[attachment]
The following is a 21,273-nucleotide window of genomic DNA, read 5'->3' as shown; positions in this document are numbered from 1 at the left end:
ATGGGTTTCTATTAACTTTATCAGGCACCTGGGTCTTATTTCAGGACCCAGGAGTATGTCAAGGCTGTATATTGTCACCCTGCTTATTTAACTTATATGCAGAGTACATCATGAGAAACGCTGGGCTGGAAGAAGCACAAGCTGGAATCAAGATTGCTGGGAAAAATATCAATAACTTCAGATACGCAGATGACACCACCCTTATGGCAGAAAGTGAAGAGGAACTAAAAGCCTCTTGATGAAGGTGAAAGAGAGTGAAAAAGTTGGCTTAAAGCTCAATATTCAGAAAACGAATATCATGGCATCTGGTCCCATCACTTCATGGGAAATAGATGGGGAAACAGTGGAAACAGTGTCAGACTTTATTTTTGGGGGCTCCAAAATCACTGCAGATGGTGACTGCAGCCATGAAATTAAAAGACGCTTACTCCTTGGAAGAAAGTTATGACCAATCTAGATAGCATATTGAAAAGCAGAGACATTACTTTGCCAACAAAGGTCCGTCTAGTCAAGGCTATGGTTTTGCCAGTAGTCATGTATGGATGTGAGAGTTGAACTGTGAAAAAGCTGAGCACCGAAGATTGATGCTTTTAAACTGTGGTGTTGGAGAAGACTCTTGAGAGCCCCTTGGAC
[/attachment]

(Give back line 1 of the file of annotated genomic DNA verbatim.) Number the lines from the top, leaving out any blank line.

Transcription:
The following is a 21,273-nucleotide window of genomic DNA, read 5'->3' as shown; positions in this document are numbered from 1 at the left end: